IoT / Government and ICO to discuss data protection laws as Britain leaves the EU
Government and ICO to discuss data protection laws as Britain leaves the EU
1 July 2016 |
The Information Commissioner's Office (ICO) will work with the government to ensure "crucial" data protection standards are maintained as the UK leaves the European Union.
Information commissioner Christopher Graham said the watchdog will hold talks with politicians over data laws and rights following last week's Brexit vote.
"Over the coming weeks we will be discussing with government the implications of the referendum result and its impact on data protection reform in the UK," he said.
"With so many businesses and services operating across borders, international consistency around data protection laws and rights is crucial both to businesses and organisations and to consumers and citizens. The ICO’s role has always involved working closely with regulators in other countries, and that will continue to be the case.
"Having clear laws with safeguards in place is more important than ever given the growing digital economy, and we will be speaking to government to present our view that reform of the UK law remains necessary."
The ICO was quick to reassure consumers and businesses that strong data protection standards would remain in place following the EU referendum last week.
“The Data Protection Act remains the law of the land irrespective of the referendum result,” a spokesperson said. “If the UK is not part of the EU, then upcoming EU reforms to data protection law would not directly apply to the UK.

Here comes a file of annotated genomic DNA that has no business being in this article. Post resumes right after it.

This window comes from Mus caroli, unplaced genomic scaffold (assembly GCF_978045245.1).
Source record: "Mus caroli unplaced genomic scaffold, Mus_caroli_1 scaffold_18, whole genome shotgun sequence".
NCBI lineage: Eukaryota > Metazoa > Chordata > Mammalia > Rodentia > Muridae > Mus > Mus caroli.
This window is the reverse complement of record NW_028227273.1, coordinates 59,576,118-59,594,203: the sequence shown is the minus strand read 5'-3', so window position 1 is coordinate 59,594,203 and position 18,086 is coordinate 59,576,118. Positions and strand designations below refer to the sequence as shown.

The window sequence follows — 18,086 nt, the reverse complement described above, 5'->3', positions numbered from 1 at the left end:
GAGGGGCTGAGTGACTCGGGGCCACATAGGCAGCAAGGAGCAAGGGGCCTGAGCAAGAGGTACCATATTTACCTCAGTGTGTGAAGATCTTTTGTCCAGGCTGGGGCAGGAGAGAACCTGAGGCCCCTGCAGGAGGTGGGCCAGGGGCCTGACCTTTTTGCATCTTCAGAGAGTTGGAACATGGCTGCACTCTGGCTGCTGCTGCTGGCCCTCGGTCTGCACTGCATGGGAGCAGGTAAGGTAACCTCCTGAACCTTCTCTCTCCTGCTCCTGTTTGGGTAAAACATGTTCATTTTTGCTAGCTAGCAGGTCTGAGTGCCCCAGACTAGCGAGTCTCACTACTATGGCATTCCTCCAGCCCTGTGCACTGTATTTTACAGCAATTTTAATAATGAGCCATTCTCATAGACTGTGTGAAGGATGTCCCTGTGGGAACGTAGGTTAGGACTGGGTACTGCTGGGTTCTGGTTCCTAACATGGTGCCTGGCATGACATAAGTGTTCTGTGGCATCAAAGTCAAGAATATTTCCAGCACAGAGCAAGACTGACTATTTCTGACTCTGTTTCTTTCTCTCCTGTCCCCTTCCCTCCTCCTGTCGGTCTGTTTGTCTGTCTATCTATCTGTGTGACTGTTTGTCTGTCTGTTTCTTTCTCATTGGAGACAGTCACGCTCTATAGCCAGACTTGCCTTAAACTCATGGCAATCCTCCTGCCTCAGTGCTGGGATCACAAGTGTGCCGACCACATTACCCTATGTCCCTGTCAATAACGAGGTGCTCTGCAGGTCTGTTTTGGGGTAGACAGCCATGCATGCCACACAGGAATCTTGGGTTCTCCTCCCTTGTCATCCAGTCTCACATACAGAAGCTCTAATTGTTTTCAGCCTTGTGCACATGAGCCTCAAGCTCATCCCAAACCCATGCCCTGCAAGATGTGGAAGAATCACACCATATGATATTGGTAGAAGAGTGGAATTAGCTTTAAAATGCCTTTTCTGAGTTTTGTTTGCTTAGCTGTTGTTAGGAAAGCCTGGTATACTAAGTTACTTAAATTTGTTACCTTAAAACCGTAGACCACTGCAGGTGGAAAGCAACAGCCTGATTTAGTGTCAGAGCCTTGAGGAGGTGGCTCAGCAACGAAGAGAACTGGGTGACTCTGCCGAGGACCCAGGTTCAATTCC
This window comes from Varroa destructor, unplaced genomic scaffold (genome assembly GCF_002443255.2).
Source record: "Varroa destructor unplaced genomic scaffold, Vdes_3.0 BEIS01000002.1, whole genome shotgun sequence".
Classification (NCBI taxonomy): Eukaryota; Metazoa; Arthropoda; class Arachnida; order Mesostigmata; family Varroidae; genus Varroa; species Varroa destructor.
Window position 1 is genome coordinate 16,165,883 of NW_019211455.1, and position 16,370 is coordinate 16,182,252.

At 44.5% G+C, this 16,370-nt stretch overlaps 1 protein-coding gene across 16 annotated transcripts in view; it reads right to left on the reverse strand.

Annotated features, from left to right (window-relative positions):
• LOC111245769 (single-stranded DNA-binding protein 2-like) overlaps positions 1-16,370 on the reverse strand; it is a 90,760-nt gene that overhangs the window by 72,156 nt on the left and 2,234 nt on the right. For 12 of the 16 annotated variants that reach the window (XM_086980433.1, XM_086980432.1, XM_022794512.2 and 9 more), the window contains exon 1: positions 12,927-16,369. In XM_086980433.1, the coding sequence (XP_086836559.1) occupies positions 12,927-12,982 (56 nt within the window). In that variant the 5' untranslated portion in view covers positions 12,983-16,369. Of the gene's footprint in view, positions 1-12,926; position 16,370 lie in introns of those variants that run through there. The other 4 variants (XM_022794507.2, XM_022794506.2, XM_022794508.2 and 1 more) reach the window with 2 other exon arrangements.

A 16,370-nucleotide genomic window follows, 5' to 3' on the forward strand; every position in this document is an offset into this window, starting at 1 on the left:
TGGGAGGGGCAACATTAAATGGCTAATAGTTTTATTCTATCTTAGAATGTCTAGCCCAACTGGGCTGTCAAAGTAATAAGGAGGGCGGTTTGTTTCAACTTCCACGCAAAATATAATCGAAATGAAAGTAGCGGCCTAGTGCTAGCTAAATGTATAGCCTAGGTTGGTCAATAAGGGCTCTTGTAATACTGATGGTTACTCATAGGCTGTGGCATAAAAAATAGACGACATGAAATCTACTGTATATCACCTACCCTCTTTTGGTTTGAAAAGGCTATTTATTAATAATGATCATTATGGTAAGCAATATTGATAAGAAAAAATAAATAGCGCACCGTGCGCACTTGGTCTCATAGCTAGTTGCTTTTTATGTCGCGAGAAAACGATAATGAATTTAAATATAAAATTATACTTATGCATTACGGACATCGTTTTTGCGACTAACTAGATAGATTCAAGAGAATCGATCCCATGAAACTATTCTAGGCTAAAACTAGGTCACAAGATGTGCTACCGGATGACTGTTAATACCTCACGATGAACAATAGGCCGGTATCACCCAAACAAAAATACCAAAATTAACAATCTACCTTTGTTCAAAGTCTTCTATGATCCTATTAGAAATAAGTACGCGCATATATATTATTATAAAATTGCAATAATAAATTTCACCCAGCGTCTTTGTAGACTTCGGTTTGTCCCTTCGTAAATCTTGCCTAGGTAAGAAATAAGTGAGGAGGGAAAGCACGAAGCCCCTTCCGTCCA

“But if the UK wants to trade with the Single Market on equal terms we would have to prove ‘adequacy’ – in other words UK data protection standards would have to be equivalent to the EU’s General Data Protection Regulation framework starting in 2018.”
Speaking at the recent Data Security in the Cloud conference, the ICO’s group manager for business and industry Garreth Cameron said he did not believe a Brexit vote would mean an end to strong data protection law in the UK.
“The UK has a very long history of data protection laws,” he said. “So whatever happens, I think we will have strong data protection laws… How they work exactly is down to government, but we will need to have those in place.
“I don’t know what will happen – I don’t want to preempt the result of the referendum – but this is certainly the tone and the direction in which data protection is going.”
Latest posts by Matt Smith (see all)
- 60 per cent of firms use advanced technology without proper security - 20th March 2017
- WhatsApp flaw let hackers hijack accounts with image trick - 16th March 2017
- 70 per cent of firms struggle to secure data outside the office - 16th March 2017
- Insecure code putting business data at risk - 14th March 2017
- Internet of Things ransomware on the rise - 14th March 2017